Marshall v. Woodward, Inc., No. 15-1866 (7th Cir. 2015)

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Justia Opinion Summary

Plaintiffs, Woodward employees, filed a qui tam action under the False Claims Act, alleging that Woodward falsely certified helicopter engine parts that it sold to the government. Plaintiffs had complained that the sensors at issue did not meet quality standards and had refused to work on the order. Following an investigation, a Defense Contract Management Agency Technical Specialist concluded that there was “nothing either incorrect or wrong with the procedures, assembly, or testing of the sensors.” The government continues to order, pay for, and use Woodward’s sensor The Seventh Circuit affirmed summary judgment in favor of Woodward, agreeing that even if Woodward made false statements to the government, no reasonable jury could find that it made the statements knowingly or that the statements were material.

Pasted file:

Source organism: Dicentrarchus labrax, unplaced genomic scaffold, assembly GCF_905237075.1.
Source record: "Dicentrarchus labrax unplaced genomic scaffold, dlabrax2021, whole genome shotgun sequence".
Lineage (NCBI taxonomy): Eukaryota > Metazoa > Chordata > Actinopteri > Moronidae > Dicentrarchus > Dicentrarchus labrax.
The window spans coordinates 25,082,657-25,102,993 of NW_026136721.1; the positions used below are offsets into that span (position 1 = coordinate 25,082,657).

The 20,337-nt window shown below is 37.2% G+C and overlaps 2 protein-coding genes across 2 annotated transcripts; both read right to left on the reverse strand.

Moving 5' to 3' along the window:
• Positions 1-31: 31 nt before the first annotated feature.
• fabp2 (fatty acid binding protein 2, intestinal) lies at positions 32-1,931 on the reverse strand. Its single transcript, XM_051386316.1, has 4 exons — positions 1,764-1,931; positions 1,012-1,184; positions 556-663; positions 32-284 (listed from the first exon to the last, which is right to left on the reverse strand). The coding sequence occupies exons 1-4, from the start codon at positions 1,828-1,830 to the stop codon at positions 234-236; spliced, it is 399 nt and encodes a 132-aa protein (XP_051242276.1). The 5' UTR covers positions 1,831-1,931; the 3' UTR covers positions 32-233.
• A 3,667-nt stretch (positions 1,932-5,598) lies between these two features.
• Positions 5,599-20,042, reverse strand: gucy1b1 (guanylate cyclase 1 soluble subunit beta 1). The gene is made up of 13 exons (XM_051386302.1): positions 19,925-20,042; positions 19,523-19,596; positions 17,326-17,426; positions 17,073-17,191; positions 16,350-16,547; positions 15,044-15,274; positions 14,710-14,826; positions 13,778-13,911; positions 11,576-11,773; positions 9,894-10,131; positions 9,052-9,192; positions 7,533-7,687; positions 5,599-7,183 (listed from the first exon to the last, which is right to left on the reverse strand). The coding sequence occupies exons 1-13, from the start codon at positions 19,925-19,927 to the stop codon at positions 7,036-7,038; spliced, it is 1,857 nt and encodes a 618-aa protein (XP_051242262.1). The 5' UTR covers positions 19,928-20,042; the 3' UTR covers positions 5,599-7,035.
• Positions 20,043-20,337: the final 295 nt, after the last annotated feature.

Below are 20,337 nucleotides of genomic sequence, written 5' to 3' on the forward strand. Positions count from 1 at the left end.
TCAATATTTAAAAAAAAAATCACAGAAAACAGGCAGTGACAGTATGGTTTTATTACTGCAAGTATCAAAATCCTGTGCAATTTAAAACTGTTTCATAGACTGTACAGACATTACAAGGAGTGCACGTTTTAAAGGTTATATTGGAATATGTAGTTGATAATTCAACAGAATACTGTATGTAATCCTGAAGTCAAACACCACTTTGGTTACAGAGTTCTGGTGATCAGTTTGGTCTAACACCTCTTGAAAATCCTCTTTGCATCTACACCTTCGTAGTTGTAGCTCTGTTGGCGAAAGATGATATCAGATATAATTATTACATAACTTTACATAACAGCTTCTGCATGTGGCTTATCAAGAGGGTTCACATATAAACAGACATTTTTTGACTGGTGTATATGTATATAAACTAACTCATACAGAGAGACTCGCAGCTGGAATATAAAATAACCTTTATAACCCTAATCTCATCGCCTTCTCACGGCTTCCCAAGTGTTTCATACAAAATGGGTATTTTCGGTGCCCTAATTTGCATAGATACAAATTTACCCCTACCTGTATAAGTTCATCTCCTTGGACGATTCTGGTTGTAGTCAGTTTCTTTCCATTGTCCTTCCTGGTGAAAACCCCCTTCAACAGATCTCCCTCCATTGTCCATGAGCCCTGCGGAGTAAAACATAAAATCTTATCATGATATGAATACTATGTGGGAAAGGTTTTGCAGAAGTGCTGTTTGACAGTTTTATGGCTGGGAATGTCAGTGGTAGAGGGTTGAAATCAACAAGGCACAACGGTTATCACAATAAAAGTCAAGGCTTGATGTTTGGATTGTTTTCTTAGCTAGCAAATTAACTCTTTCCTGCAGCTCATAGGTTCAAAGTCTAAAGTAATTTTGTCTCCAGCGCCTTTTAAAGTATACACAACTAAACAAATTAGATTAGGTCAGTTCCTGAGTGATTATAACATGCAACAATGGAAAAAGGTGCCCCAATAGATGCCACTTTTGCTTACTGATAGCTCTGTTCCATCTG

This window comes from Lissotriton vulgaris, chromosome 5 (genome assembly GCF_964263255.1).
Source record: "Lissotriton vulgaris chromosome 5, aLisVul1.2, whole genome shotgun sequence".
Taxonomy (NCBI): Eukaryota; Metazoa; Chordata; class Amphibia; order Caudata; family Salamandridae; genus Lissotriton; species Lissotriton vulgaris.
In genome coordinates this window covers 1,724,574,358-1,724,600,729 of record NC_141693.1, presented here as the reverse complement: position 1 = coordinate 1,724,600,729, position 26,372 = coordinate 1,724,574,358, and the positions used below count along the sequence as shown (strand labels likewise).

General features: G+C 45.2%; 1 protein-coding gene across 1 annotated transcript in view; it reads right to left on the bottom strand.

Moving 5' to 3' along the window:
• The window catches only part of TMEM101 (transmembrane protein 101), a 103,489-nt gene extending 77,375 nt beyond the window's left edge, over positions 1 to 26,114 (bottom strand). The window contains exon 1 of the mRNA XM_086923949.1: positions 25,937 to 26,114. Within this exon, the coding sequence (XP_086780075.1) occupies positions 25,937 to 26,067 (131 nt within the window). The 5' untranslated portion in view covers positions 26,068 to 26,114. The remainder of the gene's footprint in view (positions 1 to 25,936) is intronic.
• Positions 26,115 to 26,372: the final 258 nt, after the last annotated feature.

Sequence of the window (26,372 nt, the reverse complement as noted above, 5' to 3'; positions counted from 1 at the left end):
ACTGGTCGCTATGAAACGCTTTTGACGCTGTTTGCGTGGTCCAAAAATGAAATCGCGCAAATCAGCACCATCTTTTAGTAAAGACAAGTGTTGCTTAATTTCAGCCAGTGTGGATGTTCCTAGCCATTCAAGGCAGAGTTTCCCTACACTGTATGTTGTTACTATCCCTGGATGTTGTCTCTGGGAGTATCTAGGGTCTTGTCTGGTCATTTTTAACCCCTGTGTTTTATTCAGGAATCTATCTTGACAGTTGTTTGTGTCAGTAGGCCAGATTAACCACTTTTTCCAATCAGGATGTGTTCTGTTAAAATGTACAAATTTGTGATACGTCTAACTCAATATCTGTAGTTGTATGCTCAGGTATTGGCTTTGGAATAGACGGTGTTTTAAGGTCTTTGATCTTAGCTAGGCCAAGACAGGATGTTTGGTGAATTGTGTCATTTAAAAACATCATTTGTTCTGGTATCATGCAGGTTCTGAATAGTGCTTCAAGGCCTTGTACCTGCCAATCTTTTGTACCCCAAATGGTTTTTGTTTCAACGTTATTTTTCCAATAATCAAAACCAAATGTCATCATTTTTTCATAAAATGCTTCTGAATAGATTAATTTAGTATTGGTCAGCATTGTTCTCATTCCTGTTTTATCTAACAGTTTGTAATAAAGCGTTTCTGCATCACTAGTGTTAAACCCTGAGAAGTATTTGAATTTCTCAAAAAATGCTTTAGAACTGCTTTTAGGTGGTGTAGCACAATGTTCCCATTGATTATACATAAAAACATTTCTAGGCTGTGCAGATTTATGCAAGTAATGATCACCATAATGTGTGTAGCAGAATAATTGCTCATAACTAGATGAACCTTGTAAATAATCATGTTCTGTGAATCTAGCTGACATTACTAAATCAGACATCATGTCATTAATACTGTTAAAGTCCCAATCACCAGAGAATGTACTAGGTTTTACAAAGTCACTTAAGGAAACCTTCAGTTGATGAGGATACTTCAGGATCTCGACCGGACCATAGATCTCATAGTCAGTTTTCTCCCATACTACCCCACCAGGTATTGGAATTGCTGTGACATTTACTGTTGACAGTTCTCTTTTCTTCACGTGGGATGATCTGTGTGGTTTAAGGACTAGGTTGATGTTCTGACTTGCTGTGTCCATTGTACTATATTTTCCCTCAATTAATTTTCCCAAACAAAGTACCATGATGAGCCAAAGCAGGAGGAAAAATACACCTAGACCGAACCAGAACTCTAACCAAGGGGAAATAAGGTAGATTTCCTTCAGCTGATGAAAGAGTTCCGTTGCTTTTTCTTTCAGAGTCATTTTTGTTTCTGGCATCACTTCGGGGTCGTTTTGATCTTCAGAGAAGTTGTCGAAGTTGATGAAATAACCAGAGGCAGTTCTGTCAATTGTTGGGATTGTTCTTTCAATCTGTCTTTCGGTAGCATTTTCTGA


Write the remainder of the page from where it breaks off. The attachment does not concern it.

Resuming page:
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In the United States Court of Appeals For the Seventh Circuit ____________________ No. 15 1866 UNITED STATES ex rel. DEBRA MARSHALL, et al., Plaintiffs Appellants, v. WOODWARD, INC., Defendant Appellee. ____________________ Appeal from the United States District Court for the Northern District of Illinois, Eastern Division. No. 1:06 CV 01746 — Gary S. Feinerman, Judge. ____________________ ARGUED OCTOBER 29, 2015 — DECIDED DECEMBER 11, 2015 ____________________ Before FLAUM, MANION, and ROVNER, Circuit Judges. FLAUM, Circuit Judge. Plaintiffs Debra Marshall and Peggy Thurman bring this qui tam action against Woodward, Inc. under the False Claims Act (“FCA”). Plaintiffs allege that Woodward falsely certified helicopter engine parts that it sold to the government. They also claim that Woodward vio lated the FCA and Illinois state law by terminating their em ployment. In the district court, Woodward moved for sum 2 No. 15 186 66 mary y judgment. . The court t granted th he motion, holding th hat even if Woodwa ard made fa alse stateme ents to the governmen nt, ury could find that W Woodward d did so know w no reasonable ju ingly and that the statem ments were material. The distri e ict court t also rejecte ed plaintiff fs’ retaliatio on claims. M Marshall an nd Thurm man appeal and for th he reasons t that follow, we affirm. I. Background d Woodward is W s a governm ment contra actor that m manufactures parts used in mi ilitary aircr rafts. One o of these par rts, the “T70 00 HMU regulate fuel flow for engi U,” es w ines in Bla ackhawk an nd Apache helicopt ters. Woodw ward sells the T700 H HMU to Gen eral E Electric (“GE”) for inco orporation into helicop pter engine es. It also sells the part direct to the U Depart o tly U.S. tment of D De fense (“DOD”) f for spare an nd replacem ment parts. On ne of the co omponents s of the T70 00 HMU is the “T2 sen sor,” which help regulate fuel flow by measur ps e ring changes in air r temperatu ure. A pictu ure of the T2 2 sensor is included b be low: sensor has a a coil end a and a bello ows end con nnected by y a The s capill lary tube. T The coil end d measures s changes in n air tempe er ature. Any chan in temp nge perature ca auses alcoh containe hol ed in the capillary tube to ex e xpand or c contract, w which in tur rn trigge ers movement in the b bellows end d and contr rols fuel flo ow No. 15 1866 3 to the engine. Crucially, the functionality of the sensor de pends on the amount of alcohol in the capillary tube; if any alcohol leaks, the sensor will add more fuel than it should. A defective sensor can cause the engine to smoke, decrease thrust, lose horsepower, or burn up. The T2 sensor has a total of eight “sealing joints” that connect the various parts of the component and contain the alcohol. Joints are sealed by “brazing,” a process that joins two metal surfaces by melting a filler metal. Woodward clas sifies its joints by category, such as Grade A, Grade B, and so forth. These classifications help determine what procedures are used to braze the joint and how the joint is inspected for imperfections. One of the T2 sensor’s sealing joints, the joint that connects the capillary tube to the sensor head at the bel lows end, is designated as a Grade A joint (hereinafter “the Grade A joint”). Plaintiffs allege that Woodward failed to properly braze and inspect the Grade A joint. Woodward, like every military supplier, must follow a set of comprehensive quality requirements. Woodward de velops these requirements and certifies compliance with them when delivering parts and requesting payments. The procedure for brazing and inspecting joints is generally gov erned by Woodward’s Shop Procedure 865 (“SP 865”). Woodward can revise provisions of SP 865 without notifying or obtaining consent from GE or the DOD. Further require ments for the Grade A joint are set forth in engineering drawings and process drawings. The parties disagree about the specific requirements for the Grade A joint, including: (1) the appropriate diametrical clearance (i.e., the distance be tween the capillary tube and the sensor head); (2) how “stop off” and “flux” (materials used during the brazing process) 4 No. 15 1866 are removed and detected; and (3) whether the joint’s non visible edge must be inspected by an alternative to visual ex amination, such as by X ray. Whenever Woodward ships parts to GE or the DOD, it must include a “Certificate of Conformance,” in which it confirms that all shipments are “in the Quantities and Quali ty called for, and were in all respects in accord with the ap plicable specifications.” The district court assumed, and the parties do not dispute on appeal, that Woodward certifies that it has followed its quality requirements in manufactur ing each part by including these certificates. Neither GE nor the DOD accepts shipments without a certificate. Prior to their termination in 2005, plaintiffs Marshall and Thurman were long time employees of Woodward. They re ceived all of their training at Woodward. Neither has a col lege or technical degree. Both Marshall and Thurman worked on the T2 sensor at Woodward. They were tasked with brazing various joints on the sensor, but not the Grade A joint. On April 6, 2005, Marshall attended a meeting with T700 engineer Heather Diedrich, senior X ray technician Mark Frutig, and two other engineers. Diedrich noted an increased incidence of leakage in the T2 sensor. Marshall volunteered to investigate the problem and asked Frutig to X ray the Grade A joint. Based on Frutig’s findings and her own in spection, Marshall determined that the diametrical clearance of the joint was too small, that stop off and flux were not removed, that there was insufficient braze in the joint, and that braze from another joint was “masking” the problems with the Grade A joint. Marshall also learned from Frutig that the Grade A joint was not typically inspected by X ray. No. 15 1866 5 She concluded that the joint did not meet Woodward’s quali ty standards and that the part was unsafe. That same day, Marshall relayed her conclusions to her direct supervisor, Mark Meichtry, and Meichtry’s supervisor, Steven Gorman. In a series of emails, Marshall stated that she would not perform her assigned tasks on the T2 sensor until her concerns were properly addressed. Thurman was included on some of these emails. On April 7, Meichtry re sponded with an email to Marshall and Thurman saying, “[l]et’s keep this job moving.” Marshall continued to inspect leaking parts and reiterated her earlier findings. Frutig also sent an email expressing the same concerns as Marshall. On April 11, Marshall placed a hold on the production of T700 parts. Diedrich and senior engineer David Kuchinski investi gated Marshall’s concerns. On April 12, Meichtry informed plaintiffs that “[t]he hold issue has been discussed with the engineers and engineering leaders and the consensus was the parts are good to ship.” Still, Marshall and Thurman re fused to resume work on the sensor. In response, Meichtry sent an email to plaintiffs stating that “(1) it’s going to take too much time and cost too much money to fix these prob lems, (2) GE wants the parts regardless of the problems and (3) it’s the two of you against the world.” In addition, manu facturing engineer Doug Hollenberger commented to plain tiffs that at Woodward, quantity is number one and quality is number two. Marshall persisted. She informed Meichtry that she was going to disclose her concerns to the DOD. On April 13, Meichtry suspended Marshall and sent Thurman home early the next day. 6 No. 15 1866 Later on April 14, Meichtry called Marshall and Thurman into Woodward for a meeting with Diedrich, Gorman, hu man resources manager Carol Smith, and quality director Spitaman Tata. Gorman reiterated that the engineers had concluded that the parts were “okay.” According to plain tiffs, Gorman claimed that the sensors “leak slowly.” Mar shall persisted in her objection. She maintained that another joint masked the problems with the Grade A joint. She asked that Woodward study the problems further. Tata agreed to provide more X rays of the joint but the parties were other wise unable to reach an agreement on how to proceed. At 10:30 that night, Marshall and Thurman returned to Woodward, gathered scrap T2 sensor parts, and cut two of them open. Marshall claims she identified masking in these parts. On April 18, Meichtry and Diedrich provided plaintiffs with sixteen X ray images of the joint. Only two of the imag es were discernable. Although the discernable X rays showed evidence of masking, Diedrich and another engineer concluded that it was not problematic. Plaintiffs continued to refuse to work on the T2 sensor. At that point, Meichtry asked Marshall and Thurman to leave Woodward. The par ties dispute whether they were fired or merely suspended. The next day, Marshall called a Woodward hotline for re porting suspected violations of Woodward’s quality policies. Marshall left a message echoing her belief that there was “a safety issue on the T700 sensor.” She claimed that the sensor “does not meet the SP on the bellow end of the part … .” In response to Marshall’s message, Woodward’s General Coun sel Robert Reuterfors referred the matter to Woodward’s Business Conduct Oversight Committee (“BCOC”). Reuter No. 15 1866 7 fors told plaintiffs that they were on administrative leave with pay pending the BCOC’s investigation. Reuterfors asked senior engineer Ted Erickson to conduct a special review of plaintiffs’ concerns and instructed him that “[y]our overriding instruction … is to prepare a report that is accurate and correct from the standpoint of profes sional engineering analysis. If you agree with the concerns … you should say so and let the chips fall where they may.” Erickson concluded that the Grade A joint was not inferior, the diametrical clearance was proper, using stop off did not affect the joint’s quality, X ray inspection was not necessary, and any masking was not relevant. In a separate investiga tion, Tata agreed with Erickson’s conclusions. Based on these findings, the BCOC determined that plaintiffs’ allegations were not credible and that they had acted unreasonably by refusing to work. The BCOC advised that Woodward would be justified in terminating them. On May 6, 2005, Marshall and Thurman met with Meichtry and Kirk Snyder, the leader of the group that produces the T2 sensor. Plaintiffs remained unwilling to work on the sensor, and Snyder terminated them—for the second time, accord ing to plaintiffs. Meanwhile, on April 26, Marshall and Thurman met with DOD Special Agent Daniel Boucek and expressed their con cerns regarding the T2 sensor. Plaintiffs then met with De fense Contract Management Agency Technical Specialist Harrison DySard. DySard decided to review plaintiffs’ con cerns. Under the pretense of a general audit, DySard investi gated Woodward’s manufacturing process for the T2 sensor. He reviewed Woodward’s operations, engineering drawings, and procedures and met with Woodward engineers. DySard 8 No. 15 1866 also consulted with his counterpart on site at GE, Ed Craft. During DySard’s investigation, Tata falsely stated to DySard that the Grade A joint was regularly inspected by X ray. In an email to Boucek, DySard concluded that there was “nothing either incorrect or wrong with the procedures, as sembly, or testing of the sensors.” He noted that “[t]he spe cific claim that the sensor was supposed to be x rayed but hadn’t was found to be false based on a review of the x ray records for that part.” Similarly, GE conducted its own inves tigation and also concluded that there was no cause for con cern. The government continues to order, pay for, and use Woodward’s T2 sensor. On March 30, 2006, plaintiffs filed a complaint under seal in the Northern District of Illinois. The United States de clined to intervene and the district court unsealed the com plaint. Plaintiffs filed an amended complaint in March 2012. Following discovery, Woodward moved for summary judg ment and on March 27, 2015, the district court granted Woodward’s motion. Marshall and Thurman appeal. II. Discussion We review a district court’s grant of summary judgment de novo, examining the record in the light most favorable to the nonmoving party. U.S. ex rel. Feingold v. AdminaStar Fed., Inc., 324 F.3d 492, 494 (7th Cir. 2003). Summary judgment is appropriate if there is no genuine dispute of material fact and the nonmoving party is entitled to judgment as a matter of law. Id. (citing Fed. R. Civ. P. 56(c)). The district court granted Woodward’s motion for sum mary judgment on plaintiffs’ claim that Woodward violated the FCA by making false statements to the government and No. 15 1866 9 their claim that Woodward violated the FCA and Illinois law by terminating them. Plaintiffs renew both of these argu ments on appeal. A. False Claims To state a claim under the FCA, plaintiffs must show that: (1) the defendant made a statement in order to receive mon ey from the government; (2) the statement was false; (3) the defendant knew that the statement was false; and (4) the false statement was material to the government’s decision to pay or approve the false claim. U.S. ex rel. Yannacopoulos v. Gen. Dynamics, 652 F.3d 818, 822, 828 (7th Cir. 2011). The district court expressly assumed that Woodward made false statements to the government in its Certificates of Conformance. But the court concluded that the false state ments were made without knowledge of their falsehood and were immaterial to the government’s decision to pay. On ap peal, plaintiffs challenge these two conclusions. 1. Knowledge Under the FCA, a defendant must make a “knowingly” false statement. 31 U.S.C. § 3729(a)(1)(B). The FCA defines knowledge to include actual knowledge, deliberate igno rance, or reckless disregard for the truth; knowledge does not require specific intent to defraud. § 3729(b)(1). Accord ingly, knowingly false statements do not include those that are the product of “[i]nnocent mistakes or negligence … .” Yannacopoulos, 652 F.3d at 823 (citation and internal quota tion marks omitted). First, plaintiffs argue that proof of Woodward’s knowledge turns solely on whether Woodward knew its own quality requirements. They claim that it is undisputed 10 No. 15 1866 that Woodward knows its own quality requirements and thus, Woodward had the necessary knowledge for liability under the FCA. However, this analysis overlooks the focus of the knowledge inquiry: whether the false statements were made with the requisite state of mind. Even if Woodward was generally aware of its quality requirements, it lacked “knowledge” if the particular false statements were the re sult of a difference in interpretation or even negligence. Id. Second, plaintiffs contend that Woodward did know that their statements to the government were false. They point to comments from Meichtry, Hollenberger, and Gorman as evi dence that Woodward ignored quality concerns to meet its customers’ demands. Plaintiffs claim that Woodward did not take their concerns seriously and that the internal investiga tions were insincere. But these stray remarks do not amount to knowledge of falsity. They do not demonstrate that any one at Woodward believed that plaintiffs’ concerns were val id. And the evidence shows that Woodward did takes plain tiffs’ concerns seriously. Woodward thoroughly investigated plaintiffs’ allegations on at least two separate occasions. Woodward’s engineers concluded that the parts were fine and that the allegations were unfounded. Plaintiffs have not produced evidence to show that Woodward’s investigations were unreliable. In fact, everyone at Woodward, including the engineers who investigated plaintiffs’ concerns, disagreed with plain tiffs. Meichtry and others in management deferred to Die drich’s investigation. Even Frutig, who initially agreed with Marshall, changed his mind based on the outcome of Die drich’s investigation. Plaintiffs do not point to any evidence that a decision maker at Woodward agreed with their con No. 15 1866 11 cerns at the time Woodward made the statements to the gov ernment. Plaintiffs maintain that Steve Krugler, a Woodward engi neer, knew that the Grade A joint’s inspection procedure vio lated Woodward’s quality requirements. In 1997, Krugler removed the X ray requirement for the Grade A joint. Plain tiffs allege that Krugler did not provide a compliant alterna tive to X ray inspection and that he knew that this omission violated Woodward’s quality requirements. However, Krugler did not testify to that effect. Krugler explained at the time that X ray inspection was unnecessary, and he reiterat ed that belief during litigation. Instead, plaintiffs rely on tes timony by their own experts, Roger Moseley and Jeff Diestelmeier, to suggest that Krugler knew that X ray in spection or another alternative inspection was required. Spe cifically, Moseley testified that “when [Krugler] removed the x ray inspection from this joint, he knew he had to do some thing else and didn’t do it.” Testimony regarding the knowledge of another person based merely upon speculation is insufficient to demonstrate a genuine issue of material fact. See Widmar v. Sun Chem. Corp., 772 F.3d 457, 460 (7th Cir. 2014) (explaining that a plaintiff must rely on more than “speculati[on] as to [a de fendant’s] state of mind, or other intuitions, hunches, or ru mors” to defeat summary judgment). Moreover, Moseley’s testimony relates to knowledge existing roughly fifteen years before the relevant time period. Hence, Moseley’s tes timony is insufficient to show that Krugler had knowledge that Woodward’s certifications were false at the time that they were made. In sum, we agree with the district court that 12 No. 15 1866 no reasonable jury could impute knowledge of falsity to Woodward based on the evidence presented. 2. Materiality Additionally, to prevail under the FCA, plaintiffs must show that the allegedly false statements were material to the government’s decision to pay. The FCA defines material as “having a natural tendency to influence, or be capable of in fluencing, the payment or receipt of money or property.” § 3729(b)(4). We have described this as an objective standard. United States v. Rogan, 517 F.3d 449, 452 (7th Cir. 2008) (“The question is not remotely whether [the defendant] was sure to be caught … but whether the omission could have influ enced the agency’s decision. That’s an objective standard … .”). Plaintiffs make a circular argument that the materiality inquiry should focus on whether Woodward’s certificates were capable of influencing the decision to pay. According to plaintiffs, because the government would not have paid Woodward without a certificate and Woodward would not have knowingly submitted a false certificate, a false state ment on a certificate is necessarily material. We disagree. Following plaintiffs’ logic, any false statement contained in a certificate, no matter how inconsequential, would be materi al. This would nullify the materiality requirement and make even “minor technical violations” material. U.S. ex rel. Lamers v. City of Green Bay, 168 F.3d 1013, 1019 (7th Cir. 1999) (“Such minor technical violations … do not give rise to an FCA claim.”). Furthermore, our case law focuses on whether the false statement itself, rather than the certificate or document con No. 15 1866 13 taining that statement, is capable of influencing the govern ment’s decision. See, e.g., Yannacopoulos, 652 F.3d at 828 (fo cusing on whether defendant’s “failure to check the proper box in the Certification Agreement was a material false statement”); Rogan, 517 F.3d at 452 (assessing whether the “statement or omission” itself is material). Hence, the ap propriate inquiry is whether Woodward’s allegedly false statements—that the Grade A joint meets its quality stand ards—are capable of influencing the government’s decision. With this in mind, we conclude that Woodward’s false statements were immaterial. The government learned of plaintiffs’ concerns, thoroughly investigated them, and de termined that they were meritless. To this day, the govern ment continues to pay for and use the T2 sensor. Therefore, the government’s actual conduct suggests that the allegedly false statements were immaterial. GE also conducted an in vestigation into plaintiffs’ allegations and reached the same conclusion as the government. In addition, Woodward has the right to change its shop procedures at any time without the government’s permission. If specific quality standards are truly material to the government’s decision to buy the sensor, it would be odd to give Woodward a unilateral right to change them. Plaintiffs maintain that because materiality is an objective standard, the government’s actual conduct is irrelevant. However, as the district court correctly found, plaintiffs mis interpret the materiality standard. Our prior case law estab lishes that the government’s conduct is relevant to assessing materiality. See, e.g., Yannacopoulos, 652 F.3d at 831 (consider ing that “the agency failed to take action when it actually learned of the supposed misrepresentation”); U.S. ex rel. Lus 14 No. 15 1866 by v. Rolls Royce Corp., 570 F.3d 849, 855 (7th Cir. 2009) (“If the military services knew what they were getting and de cided to accept blades that [plaintiff] deems ‘inferior’ rather than pay a higher price, then [defendant] will prevail on the merits.”); Luckey v. Baxter Healthcare Corp., 183 F.3d 730, 732– 33 (7th Cir. 1999) (“[Plaintiff] has not offered any evidence tending to show that the omission … was material to the United States’ buying decision; the Department of Justice has conspicuously declined to adopt [plaintiff’s] position or to prosecute this claim on its own behalf. As far as this record reveals, the federal government is 100% satisfied with the blood products … .”). Plaintiffs also challenge the reliability of the govern ment’s investigation. Accordingly, plaintiffs argue that the outcome of DySard’s investigation and the government’s continued decision to pay for and use the sensor should not be dispositive. They point to inadequacies in DySard’s inves tigation, particularly that Tata falsely told DySard that Woodward regularly inspected the Grade A joint by X ray. However, DySard testified in his deposition that he was not misled by Tata’s statement. He stated that he knew that Woodward did not X ray the Grade A joint as part of its reg ular inspection process. DySard also testified that Tata’s false statement did not affect the outcome of his investigation. As a result, plaintiffs’ attack on the government’s investigation is unpersuasive. And even if the government was misled by Tata’s false statement at the time, it has since been made aware of Woodward’s actual practices yet continues to buy and use the sensor. Hence, we agree with the district court that Woodward’s allegedly false statements were not materi al. No. 15 1866 15 B. Retaliation Finally, plaintiffs bring claims for retaliatory discharge under the FCA and Illinois state law. Plaintiffs allege that they were terminated because they raised concerns with the T2 sensor, which they argue is protected conduct under the FCA and Illinois law. The district court held that plaintiffs were terminated for insubordination and not for any pro tected conduct. To pursue a retaliation claim under the FCA, employees must show that they were terminated because of their pro tected conduct. 31 U.S.C. § 3730(h); Halasa v. ITT Educ. Servs., Inc., 690 F.3d 844, 847 (7th Cir. 2012). Similarly, under Illinois law, Marshall and Thurman must demonstrate that they were “(1) discharged; (2) in retaliation for [their] activities; and (3) that the discharge violates a clear mandate of public policy.” Darchak v. City of Chicago Bd. of Educ., 580 F.3d 622, 628 (7th Cir. 2009) (quoting Blount v. Stroud, 904 N.E.2d 1, 9 (Ill. 2009)). Although we have not squarely addressed this issue, the parties agree that under both the FCA and Illinois law plaintiffs must demonstrate “but for” causation. That is, plaintiffs must show that they would not have been termi nated but for their protected conduct. Plaintiffs maintain that they were terminated by Meichtry on April 18, an allegation we must accept on a mo tion for summary judgment. They also point to the fact that Marshall told Meichtry that she would disclose her concerns to the DOD prior to their termination. Accordingly, plaintiffs argue that Meichtry fired them in retaliation for Marshall’s threat to disclose her concerns to the government. 16 No. 15 1866 But even reviewing the record in the light most favorable to plaintiffs, we agree with the district court that any reason able jury would find that plaintiffs were terminated because of their insubordination, not protected activity. First, we agree with the district court that plaintiffs were in fact in subordinate. Plaintiffs contend that they were following their training to protect U.S. military personnel, and thus were not insubordinate. But their training did not authorize them to repeatedly refuse to resume working in the face of direct commands from multiple supervisors and an investi gation dismissing their concerns. Second, we also agree with the district court that plain tiffs’ insubordination was the but for cause of their termina tion. Certainly, Woodward’s management was irritated by plaintiffs’ allegations. But Woodward terminated Marshall and Thurman only after investigating their concerns, inform ing plaintiffs that their concerns were unfounded, and giv ing plaintiffs multiple opportunities to resume their as signed tasks. Instead, plaintiffs engaged in insubordination by repeatedly refusing to work when faced with overwhelm ing evidence contradicting their allegations. The BCOC in vestigation, which determined that Woodward would be jus tified in terminating plaintiffs because of their insubordina tion, further bolsters the conclusion that plaintiffs were fired because of insubordination, not protected activity. Therefore, the district court correctly concluded that no reasonable jury could find that plaintiffs were terminated because of pro tected activity. III. Conclusion For the foregoing reasons, we AFFIRM the judgment of the district court.